A quick check of social media, and I saw some exciting news: Whoopers are heading our way.
One of the most unique reestablishment stories of our time, once on the verge of extinction, these majestic birds are making a comeback, and if you are lucky, and observant, you just might get the chance to see one here in the Sooner State.
Social media reports include a pair of whooping cranes at Lake Thunderbird, near Norman; a pair of birds near Great Salt Plains NWR, in Northwest Oklahoma: a single bird at Hackberry Flat, near Frederick, and additional reports from Cheyenne Bottoms and Quivira NWR both in Kansas. With the cold fronts starting to roll in, those birds should move south soon.
While the waterfowl report at Salt Plains does not show any whooping cranes right now, there is definitely an influx of waterfowl and sandhill cranes. There are nearly 35,000 sandhill cranes, 2,500 ducks, 4,300 geese, 1,000 American avocets and too many Franklin gulls to count. A good sign for what is to come. And that might mean a chance at seeing the majestic, endangered birds closer to home.
One of the rarest birds in North America, the whooping crane, migrates through Oklahoma every fall and may be spotted during the next several weeks. The entire migrating population of Aransas-Wood Buffalo migratory group, about 500 birds, will pass through the state between now and the first week of November, according to the International Crane Foundation.
“The population size is remarkable, especially considering there were no more than 15 whooping cranes left in 1941,” said Mark Howery, biologist with the Oklahoma Department of Wildlife Conservation.
Twice a year, whooping cranes face a long and potentially hazardous migration. In the fall, they travel from nesting grounds in Alberta, Canada, to wintering grounds along the Texas coast at Aransas National Wildlife Refuge.
The usual whooper migration, including several juveniles, move from Canada, and usually make stops at Quivira National Wildlife Refuge in west, central Kansas. That refuge is on a direct line with Salt Plains, and then continuing south to Hackberry Flat, in Tillman County.
“If you see a whooping crane, let us know,” Howery said. “Reports help us better understand the migration needs and behavior patterns of these birds.”
Howery said that Oklahoma’s sportsmen account for about one-third of whooping crane sightings each fall and are good at distinguishing the endangered species from more common birds.
The Wildlife Department’s website, www.wildlifedepartmen.com has an easy reporting form to document these sightings. Reports will include the date, location, number of birds seen, and what they were doing (i.e. – flying, feeding, loafing). That information will be shared with a federal tracking program led by the U.S. Fish and Wildlife Service.
A few distinguishing characteristics of whooping cranes are the white body, black wingtips, red fore head, and height — it’s the tallest bird in North America. Also, the neck and legs extend straight when in flight.
Sandhill cranes have a similar body shape, but in contrast, are gray overall with dark gray wing feathers that do not have black tips. White pelicans are also sometimes confused with whooping cranes because they are similar in color. However, the pelican is stockier, usually travels in large flocks and does not extend its legs when in flight.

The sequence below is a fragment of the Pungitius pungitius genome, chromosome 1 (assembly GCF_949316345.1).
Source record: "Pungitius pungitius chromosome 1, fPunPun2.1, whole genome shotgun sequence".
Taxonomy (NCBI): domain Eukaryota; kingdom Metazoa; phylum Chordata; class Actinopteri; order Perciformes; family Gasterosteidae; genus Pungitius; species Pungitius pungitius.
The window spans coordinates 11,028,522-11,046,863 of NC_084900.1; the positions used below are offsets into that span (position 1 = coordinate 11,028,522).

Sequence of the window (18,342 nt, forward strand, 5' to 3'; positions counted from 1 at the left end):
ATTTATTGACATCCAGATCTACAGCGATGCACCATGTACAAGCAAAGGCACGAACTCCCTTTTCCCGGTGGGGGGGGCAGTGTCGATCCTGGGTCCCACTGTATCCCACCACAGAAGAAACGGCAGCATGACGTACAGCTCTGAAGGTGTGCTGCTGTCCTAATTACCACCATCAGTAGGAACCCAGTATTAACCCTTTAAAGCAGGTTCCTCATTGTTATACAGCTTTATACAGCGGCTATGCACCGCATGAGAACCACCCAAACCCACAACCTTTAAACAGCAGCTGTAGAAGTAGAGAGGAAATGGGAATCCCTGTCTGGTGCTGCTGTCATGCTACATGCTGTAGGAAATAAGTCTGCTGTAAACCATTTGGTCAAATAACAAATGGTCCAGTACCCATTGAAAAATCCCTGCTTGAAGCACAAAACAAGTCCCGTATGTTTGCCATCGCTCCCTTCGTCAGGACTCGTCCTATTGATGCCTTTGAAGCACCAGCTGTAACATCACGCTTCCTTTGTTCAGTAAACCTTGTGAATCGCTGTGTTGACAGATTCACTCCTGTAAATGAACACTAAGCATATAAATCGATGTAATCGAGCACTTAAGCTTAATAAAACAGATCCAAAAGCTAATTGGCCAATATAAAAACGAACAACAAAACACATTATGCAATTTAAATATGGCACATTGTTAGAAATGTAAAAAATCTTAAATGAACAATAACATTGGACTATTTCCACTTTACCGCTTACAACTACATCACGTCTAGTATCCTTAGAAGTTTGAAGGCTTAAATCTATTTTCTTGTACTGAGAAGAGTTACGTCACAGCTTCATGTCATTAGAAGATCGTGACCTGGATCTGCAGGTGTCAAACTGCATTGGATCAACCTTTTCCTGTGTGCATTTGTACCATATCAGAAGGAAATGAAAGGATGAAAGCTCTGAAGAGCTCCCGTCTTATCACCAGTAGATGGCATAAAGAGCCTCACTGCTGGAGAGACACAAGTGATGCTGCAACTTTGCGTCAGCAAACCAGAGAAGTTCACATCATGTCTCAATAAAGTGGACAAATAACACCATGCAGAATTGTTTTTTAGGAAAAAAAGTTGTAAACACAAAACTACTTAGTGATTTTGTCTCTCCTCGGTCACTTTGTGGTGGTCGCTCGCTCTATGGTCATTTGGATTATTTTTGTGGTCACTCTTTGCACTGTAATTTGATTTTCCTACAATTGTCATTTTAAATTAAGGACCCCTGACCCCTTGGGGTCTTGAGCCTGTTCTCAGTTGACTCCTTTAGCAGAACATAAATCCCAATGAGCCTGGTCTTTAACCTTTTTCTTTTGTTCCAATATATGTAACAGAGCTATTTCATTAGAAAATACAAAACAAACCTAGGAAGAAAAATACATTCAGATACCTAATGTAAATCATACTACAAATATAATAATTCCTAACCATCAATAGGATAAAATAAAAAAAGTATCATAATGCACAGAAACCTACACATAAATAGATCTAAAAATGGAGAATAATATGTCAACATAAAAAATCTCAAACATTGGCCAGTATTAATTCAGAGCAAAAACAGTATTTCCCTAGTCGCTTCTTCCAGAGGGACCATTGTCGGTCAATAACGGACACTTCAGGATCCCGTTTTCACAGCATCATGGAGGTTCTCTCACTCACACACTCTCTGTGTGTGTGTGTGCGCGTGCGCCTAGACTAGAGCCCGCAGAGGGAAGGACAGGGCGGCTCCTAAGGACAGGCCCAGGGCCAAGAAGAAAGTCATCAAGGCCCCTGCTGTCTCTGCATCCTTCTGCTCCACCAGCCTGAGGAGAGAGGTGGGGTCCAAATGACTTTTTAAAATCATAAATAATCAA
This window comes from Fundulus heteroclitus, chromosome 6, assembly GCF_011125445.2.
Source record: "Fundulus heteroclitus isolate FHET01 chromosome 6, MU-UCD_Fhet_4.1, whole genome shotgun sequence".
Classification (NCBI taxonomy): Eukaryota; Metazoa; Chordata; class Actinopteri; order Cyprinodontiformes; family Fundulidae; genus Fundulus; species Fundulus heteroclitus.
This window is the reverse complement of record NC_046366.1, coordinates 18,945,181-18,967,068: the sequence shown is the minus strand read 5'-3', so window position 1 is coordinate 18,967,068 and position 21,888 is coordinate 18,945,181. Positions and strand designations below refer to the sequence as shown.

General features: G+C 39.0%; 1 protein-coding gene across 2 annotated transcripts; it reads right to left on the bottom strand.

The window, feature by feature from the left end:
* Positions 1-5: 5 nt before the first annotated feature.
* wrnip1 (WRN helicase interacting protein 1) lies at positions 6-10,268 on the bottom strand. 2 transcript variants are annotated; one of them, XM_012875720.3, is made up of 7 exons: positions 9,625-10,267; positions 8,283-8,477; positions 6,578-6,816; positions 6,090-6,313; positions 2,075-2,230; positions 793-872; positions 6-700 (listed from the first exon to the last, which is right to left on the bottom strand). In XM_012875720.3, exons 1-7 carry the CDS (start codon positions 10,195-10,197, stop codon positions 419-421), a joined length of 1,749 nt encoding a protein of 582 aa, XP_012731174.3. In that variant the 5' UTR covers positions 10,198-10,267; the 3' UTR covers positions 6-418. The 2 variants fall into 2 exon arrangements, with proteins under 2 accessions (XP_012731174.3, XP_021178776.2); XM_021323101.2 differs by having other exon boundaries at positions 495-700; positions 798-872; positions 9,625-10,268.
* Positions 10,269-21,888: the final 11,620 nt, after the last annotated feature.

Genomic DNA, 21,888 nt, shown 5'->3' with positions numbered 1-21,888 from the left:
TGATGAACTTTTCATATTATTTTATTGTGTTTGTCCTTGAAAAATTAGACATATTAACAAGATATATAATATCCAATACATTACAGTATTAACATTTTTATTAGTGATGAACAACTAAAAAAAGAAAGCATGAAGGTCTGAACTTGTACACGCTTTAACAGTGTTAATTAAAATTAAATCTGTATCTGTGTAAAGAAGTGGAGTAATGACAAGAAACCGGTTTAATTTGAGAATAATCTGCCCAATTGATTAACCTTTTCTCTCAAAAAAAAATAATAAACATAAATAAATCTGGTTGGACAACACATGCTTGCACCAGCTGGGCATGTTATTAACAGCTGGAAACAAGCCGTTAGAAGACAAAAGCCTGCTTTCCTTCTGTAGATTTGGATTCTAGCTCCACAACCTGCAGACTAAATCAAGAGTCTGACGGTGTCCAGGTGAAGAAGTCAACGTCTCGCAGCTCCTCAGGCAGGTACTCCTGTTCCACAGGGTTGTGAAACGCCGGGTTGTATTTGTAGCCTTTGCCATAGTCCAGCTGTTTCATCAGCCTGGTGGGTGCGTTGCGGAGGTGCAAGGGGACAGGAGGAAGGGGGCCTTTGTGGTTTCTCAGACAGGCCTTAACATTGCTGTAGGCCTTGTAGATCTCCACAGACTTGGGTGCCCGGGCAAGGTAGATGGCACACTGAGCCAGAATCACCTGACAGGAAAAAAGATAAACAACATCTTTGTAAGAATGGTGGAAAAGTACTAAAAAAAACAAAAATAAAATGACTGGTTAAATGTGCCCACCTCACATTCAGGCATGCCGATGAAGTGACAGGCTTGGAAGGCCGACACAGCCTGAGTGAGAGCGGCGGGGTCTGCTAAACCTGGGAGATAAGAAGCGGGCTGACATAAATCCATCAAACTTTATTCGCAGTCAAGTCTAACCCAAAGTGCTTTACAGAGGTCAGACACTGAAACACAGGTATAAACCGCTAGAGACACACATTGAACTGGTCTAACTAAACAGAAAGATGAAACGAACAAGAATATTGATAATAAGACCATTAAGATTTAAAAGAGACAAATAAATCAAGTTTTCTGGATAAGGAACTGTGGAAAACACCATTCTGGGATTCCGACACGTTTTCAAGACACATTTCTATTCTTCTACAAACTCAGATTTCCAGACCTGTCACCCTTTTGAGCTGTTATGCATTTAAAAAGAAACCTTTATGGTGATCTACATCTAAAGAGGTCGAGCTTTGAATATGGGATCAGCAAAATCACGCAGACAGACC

Two other species of confusion are snow geese and egrets. Snow geese are much smaller and do not extend their legs in flight. Egrets lack the black wingtips of the whooping crane and hold their necks in a “S” shape during flight.
Whooping cranes may be seen during the day foraging in small groups of two to six birds in open, marshy habitats like wet, agricultural fields or river bottoms. At night, they gather in communal roosts on mudflats and often roost alongside sandhill cranes.
If you want a chance to see this elusive bird, then head to Salt Plains National Wildlife Refuge, outside of Jet, Oklahoma (near Alva) which is designated critical whooping crane habitat. A good spot is the Sand Creek Observation Area on the northeast side of the refuge.
Hackberry Flat, just an hour southwest of Lawton, is the best birding spot in this area, Sightings of Whoopers in the past, make this SW Oklahoma wetland area a great spot for birders.
I went to Hackberry this week and bird numbers are on the rise. There were a few cranes, although no Whoopers, ducks and shorebirds. It is also a great place to see short eared owls, a ground nesting species. They can be seen right before sunset cruising accrues the grassy areas.
Sandhill crane opener postponed at Hackberry Flat
The Sandhill crane season opening has been delayed at Hackberry Flat WMA due to the presences of a Whooping crane in the area.
Crane season was set to open yesterday, but will be delayed until personnel with the Oklahoma Department of Wildlife Conservation deem that the endangered bird has moved on, and hunting can resume without worry. Biologists will monitor to make sure the bird is gone for two days before they will consider lifting the temporary closure.
On the bright side, this is a great opportunity to witness one of these majestic birds in the wild. With only about 500 left in the wild, this visitor is sure to draw attention from birders around the state.
The whooper is currently staying with a group of its smaller, grey sandhill crane cousins. But it definitely stands out in that crowd. The bright white coloring and larger size make spotting this bird easy in the crowd of sandhills.